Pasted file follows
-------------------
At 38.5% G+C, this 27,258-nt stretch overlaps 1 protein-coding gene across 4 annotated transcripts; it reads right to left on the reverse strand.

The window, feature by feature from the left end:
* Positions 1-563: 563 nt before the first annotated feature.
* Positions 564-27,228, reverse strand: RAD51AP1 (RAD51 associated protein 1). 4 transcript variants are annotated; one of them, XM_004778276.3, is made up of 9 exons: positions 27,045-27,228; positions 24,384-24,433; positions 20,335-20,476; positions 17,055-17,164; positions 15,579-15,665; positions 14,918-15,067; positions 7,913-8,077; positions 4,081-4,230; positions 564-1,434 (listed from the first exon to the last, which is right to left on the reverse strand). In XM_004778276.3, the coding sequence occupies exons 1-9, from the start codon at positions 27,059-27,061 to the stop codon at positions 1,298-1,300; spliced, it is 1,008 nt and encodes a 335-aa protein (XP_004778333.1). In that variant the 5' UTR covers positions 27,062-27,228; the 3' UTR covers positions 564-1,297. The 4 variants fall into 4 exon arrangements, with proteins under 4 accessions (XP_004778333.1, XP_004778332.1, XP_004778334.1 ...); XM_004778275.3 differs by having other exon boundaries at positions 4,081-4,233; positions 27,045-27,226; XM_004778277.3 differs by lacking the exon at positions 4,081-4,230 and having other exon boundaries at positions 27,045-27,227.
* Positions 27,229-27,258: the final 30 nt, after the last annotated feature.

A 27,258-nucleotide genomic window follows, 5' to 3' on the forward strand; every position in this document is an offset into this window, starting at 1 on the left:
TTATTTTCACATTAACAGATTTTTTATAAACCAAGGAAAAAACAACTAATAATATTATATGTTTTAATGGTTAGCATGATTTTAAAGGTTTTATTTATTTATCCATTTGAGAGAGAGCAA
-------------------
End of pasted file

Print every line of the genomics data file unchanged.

At 38.5% G+C, this 27,258-nt stretch overlaps 1 protein-coding gene across 4 annotated transcripts; it reads right to left on the reverse strand.

The window, feature by feature from the left end:
* Positions 1-563: 563 nt before the first annotated feature.
* Positions 564-27,228, reverse strand: RAD51AP1 (RAD51 associated protein 1). 4 transcript variants are annotated; one of them, XM_004778276.3, is made up of 9 exons: positions 27,045-27,228; positions 24,384-24,433; positions 20,335-20,476; positions 17,055-17,164; positions 15,579-15,665; positions 14,918-15,067; positions 7,913-8,077; positions 4,081-4,230; positions 564-1,434 (listed from the first exon to the last, which is right to left on the reverse strand). In XM_004778276.3, the coding sequence occupies exons 1-9, from the start codon at positions 27,059-27,061 to the stop codon at positions 1,298-1,300; spliced, it is 1,008 nt and encodes a 335-aa protein (XP_004778333.1). In that variant the 5' UTR covers positions 27,062-27,228; the 3' UTR covers positions 564-1,297. The 4 variants fall into 4 exon arrangements, with proteins under 4 accessions (XP_004778333.1, XP_004778332.1, XP_004778334.1 ...); XM_004778275.3 differs by having other exon boundaries at positions 4,081-4,233; positions 27,045-27,226; XM_004778277.3 differs by lacking the exon at positions 4,081-4,230 and having other exon boundaries at positions 27,045-27,227.
* Positions 27,229-27,258: the final 30 nt, after the last annotated feature.

A 27,258-nucleotide genomic window follows, 5' to 3' on the forward strand; every position in this document is an offset into this window, starting at 1 on the left:
TTATTTTCACATTAACAGATTTTTTATAAACCAAGGAAAAAACAACTAATAATATTATATGTTTTAATGGTTAGCATGATTTTAAAGGTTTTATTTATTTATCCATTTGAGAGAGAGCAA